3. Migrate your inventory

When you have selected your perpetual inventory system software, you can add your inventory and begin using it in your daily operations. Many software companies offer training sessions to get started with their products. Some even offer on-site integration support. Consider taking advantage of these kinds of onboarding opportunities if they are available.

You might also want to document your experiences to reflect on later. For example, if a specific workflow appears complex, you might make a note to return to that element for additional training.

Examples of when to use a perpetual inventory system

You might wonder whether using a perpetual inventory system in your own business will be beneficial. Here are some examples of times when a business might want to switch to perpetual inventory:

Growing to scale

A business that is rapidly growing might choose to use a perpetual inventory system because periodic inventory has become too physically cumbersome. For example, if you own a bookshop, you have suddenly doubled your sales and you opened a second location, you might choose to switch to a perpetual inventory system to save on the cost of labor associated with physical inventories. In this example, a perpetual inventory system would also allow you to manage inventory in multiple locations in a streamlined way.

Accessing new technology

Another good time to begin using a perpetual inventory system is if new technology or hardware becomes available. For instance, if you own a bakery, you have been using outdated hardware for years and you have now purchased new register terminals, you might also choose to integrate a perpetual inventory system at the same time. If hardware limitations have prevented the use of perpetual inventory, upgrades can be a good opportunity to make the switch.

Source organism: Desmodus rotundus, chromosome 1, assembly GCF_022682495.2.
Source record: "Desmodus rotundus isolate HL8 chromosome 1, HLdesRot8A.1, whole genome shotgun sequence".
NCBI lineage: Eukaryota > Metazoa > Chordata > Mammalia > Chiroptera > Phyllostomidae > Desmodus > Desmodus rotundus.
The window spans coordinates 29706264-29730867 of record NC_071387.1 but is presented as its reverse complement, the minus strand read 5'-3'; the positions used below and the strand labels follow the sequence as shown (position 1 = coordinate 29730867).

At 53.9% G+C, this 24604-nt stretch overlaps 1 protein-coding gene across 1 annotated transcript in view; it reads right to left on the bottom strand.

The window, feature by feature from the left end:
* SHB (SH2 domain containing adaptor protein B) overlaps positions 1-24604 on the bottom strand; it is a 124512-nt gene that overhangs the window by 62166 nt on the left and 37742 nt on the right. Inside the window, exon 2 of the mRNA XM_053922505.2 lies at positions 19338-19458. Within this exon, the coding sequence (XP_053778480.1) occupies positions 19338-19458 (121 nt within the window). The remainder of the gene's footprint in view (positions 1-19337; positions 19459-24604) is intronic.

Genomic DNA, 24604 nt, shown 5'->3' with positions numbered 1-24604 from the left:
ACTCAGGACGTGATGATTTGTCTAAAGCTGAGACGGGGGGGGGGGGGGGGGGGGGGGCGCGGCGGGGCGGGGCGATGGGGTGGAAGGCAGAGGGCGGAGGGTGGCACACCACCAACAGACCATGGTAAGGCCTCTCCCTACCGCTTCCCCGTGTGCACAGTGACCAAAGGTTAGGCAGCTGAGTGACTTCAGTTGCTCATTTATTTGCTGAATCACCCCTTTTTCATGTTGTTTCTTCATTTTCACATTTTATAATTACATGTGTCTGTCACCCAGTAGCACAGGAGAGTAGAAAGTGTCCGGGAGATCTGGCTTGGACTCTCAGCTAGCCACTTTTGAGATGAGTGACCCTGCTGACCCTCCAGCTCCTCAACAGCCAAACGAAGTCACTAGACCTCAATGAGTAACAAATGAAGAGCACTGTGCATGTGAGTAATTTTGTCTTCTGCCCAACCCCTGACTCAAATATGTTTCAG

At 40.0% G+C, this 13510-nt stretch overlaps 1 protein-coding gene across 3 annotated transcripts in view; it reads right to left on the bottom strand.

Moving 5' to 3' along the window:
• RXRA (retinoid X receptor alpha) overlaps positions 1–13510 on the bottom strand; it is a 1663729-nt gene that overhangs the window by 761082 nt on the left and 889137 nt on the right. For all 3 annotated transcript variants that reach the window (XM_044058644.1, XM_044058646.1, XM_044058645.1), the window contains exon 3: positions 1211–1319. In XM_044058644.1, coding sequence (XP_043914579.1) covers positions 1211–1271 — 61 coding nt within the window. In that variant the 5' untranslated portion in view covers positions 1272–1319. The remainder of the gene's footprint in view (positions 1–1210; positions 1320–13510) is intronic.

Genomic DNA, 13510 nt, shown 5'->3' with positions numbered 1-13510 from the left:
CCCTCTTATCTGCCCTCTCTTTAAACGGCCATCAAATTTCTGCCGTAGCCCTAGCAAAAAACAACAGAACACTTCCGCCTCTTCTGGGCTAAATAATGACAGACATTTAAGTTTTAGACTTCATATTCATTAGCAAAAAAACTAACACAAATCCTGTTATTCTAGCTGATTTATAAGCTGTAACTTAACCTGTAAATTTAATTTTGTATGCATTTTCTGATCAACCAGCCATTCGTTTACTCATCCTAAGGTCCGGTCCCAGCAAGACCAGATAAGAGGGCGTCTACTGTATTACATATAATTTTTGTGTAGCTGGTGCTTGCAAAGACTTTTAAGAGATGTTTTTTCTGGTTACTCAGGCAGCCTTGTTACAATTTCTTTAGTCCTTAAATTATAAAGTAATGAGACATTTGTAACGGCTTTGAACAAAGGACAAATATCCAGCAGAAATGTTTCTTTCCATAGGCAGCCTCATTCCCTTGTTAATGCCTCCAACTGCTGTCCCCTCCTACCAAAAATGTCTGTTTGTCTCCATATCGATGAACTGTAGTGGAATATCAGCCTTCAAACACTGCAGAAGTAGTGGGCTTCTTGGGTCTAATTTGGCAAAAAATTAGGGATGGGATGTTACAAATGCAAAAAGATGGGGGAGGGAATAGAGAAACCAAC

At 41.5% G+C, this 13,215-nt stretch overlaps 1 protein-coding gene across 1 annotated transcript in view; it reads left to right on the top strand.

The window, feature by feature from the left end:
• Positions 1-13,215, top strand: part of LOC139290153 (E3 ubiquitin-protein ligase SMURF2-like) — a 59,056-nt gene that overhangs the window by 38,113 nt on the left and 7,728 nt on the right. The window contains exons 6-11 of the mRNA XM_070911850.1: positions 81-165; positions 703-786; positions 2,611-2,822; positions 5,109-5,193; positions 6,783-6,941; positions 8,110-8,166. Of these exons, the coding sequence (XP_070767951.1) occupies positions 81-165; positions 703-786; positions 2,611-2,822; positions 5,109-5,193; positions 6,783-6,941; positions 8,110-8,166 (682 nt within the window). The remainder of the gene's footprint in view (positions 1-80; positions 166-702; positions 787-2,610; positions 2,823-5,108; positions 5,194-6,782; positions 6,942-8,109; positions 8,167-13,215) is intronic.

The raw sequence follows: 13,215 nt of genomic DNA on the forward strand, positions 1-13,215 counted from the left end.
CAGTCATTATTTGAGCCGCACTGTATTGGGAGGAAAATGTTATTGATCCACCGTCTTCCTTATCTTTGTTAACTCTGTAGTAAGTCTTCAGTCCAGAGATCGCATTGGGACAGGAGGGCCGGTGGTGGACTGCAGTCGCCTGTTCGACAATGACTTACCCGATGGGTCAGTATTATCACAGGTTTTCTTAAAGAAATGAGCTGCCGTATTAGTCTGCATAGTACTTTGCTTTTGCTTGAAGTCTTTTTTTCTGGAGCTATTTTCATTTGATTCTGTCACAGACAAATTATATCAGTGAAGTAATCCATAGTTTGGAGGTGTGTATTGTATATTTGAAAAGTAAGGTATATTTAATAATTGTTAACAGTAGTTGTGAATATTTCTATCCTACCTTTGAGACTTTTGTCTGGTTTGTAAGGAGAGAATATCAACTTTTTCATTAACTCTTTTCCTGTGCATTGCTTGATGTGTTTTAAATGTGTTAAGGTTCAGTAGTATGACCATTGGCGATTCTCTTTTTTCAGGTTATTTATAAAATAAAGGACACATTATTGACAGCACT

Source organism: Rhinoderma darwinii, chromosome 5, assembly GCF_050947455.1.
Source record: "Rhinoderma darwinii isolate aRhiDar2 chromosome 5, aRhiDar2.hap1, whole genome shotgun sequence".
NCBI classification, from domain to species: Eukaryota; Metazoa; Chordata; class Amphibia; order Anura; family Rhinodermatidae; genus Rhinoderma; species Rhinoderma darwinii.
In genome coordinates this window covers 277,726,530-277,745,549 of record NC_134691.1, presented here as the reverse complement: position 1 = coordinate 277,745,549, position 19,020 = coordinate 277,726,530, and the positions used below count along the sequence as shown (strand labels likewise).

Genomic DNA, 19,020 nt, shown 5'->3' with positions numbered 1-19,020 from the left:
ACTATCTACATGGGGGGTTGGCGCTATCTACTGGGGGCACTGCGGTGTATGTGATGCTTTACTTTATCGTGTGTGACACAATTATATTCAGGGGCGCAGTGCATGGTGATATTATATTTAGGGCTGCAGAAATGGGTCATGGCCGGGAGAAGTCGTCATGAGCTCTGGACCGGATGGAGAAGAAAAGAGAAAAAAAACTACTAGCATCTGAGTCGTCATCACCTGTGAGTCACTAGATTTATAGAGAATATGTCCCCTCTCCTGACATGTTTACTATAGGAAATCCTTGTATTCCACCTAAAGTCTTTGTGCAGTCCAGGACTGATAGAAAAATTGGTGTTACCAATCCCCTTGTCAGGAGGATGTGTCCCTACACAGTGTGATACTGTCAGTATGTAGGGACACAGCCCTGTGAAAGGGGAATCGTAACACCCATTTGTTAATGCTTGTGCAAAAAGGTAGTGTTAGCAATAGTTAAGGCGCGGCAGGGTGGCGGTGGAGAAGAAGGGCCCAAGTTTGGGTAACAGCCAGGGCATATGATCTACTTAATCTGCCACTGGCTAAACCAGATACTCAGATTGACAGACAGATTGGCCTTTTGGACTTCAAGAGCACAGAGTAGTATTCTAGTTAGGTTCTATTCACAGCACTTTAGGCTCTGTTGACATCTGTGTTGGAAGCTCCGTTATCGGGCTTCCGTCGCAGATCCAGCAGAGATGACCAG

Employee training or turnover

If you have a significant employee training scheduled or are hiring new employees that will result in group onboarding, you might also have a good opportunity to switch to a perpetual inventory system. For example, if you run a seasonal raft gear outlet, you might choose to switch to a perpetual inventory system before the season begins. That way, when your seasonal employees arrive for training, you can integrate the new software into their regularly scheduled training sessions.

FAQ

What is difference between perpetual and periodic inventory system?

A perpetual inventory system keeps continual track of your inventory balances. Updates are automatically made when you receive or sell inventory. Purchases and returns are immediately recorded in your inventory accounts. For example, a grocery store may use a perpetual inventory system.

How do I calculate perpetual inventory?

A perpetual inventory system inventory updates purchase and sales records constantly, particularly impacting Merchandise Inventory and Cost of Goods Sold. A periodic inventory system only records updates to inventory and costs of sales at scheduled times throughout the year, not constantly.

Who uses perpetual inventory system?

Key Takeaways

Businesses with larger inventories, high sales volumes, and multiple retail outlets need perpetual inventory systems.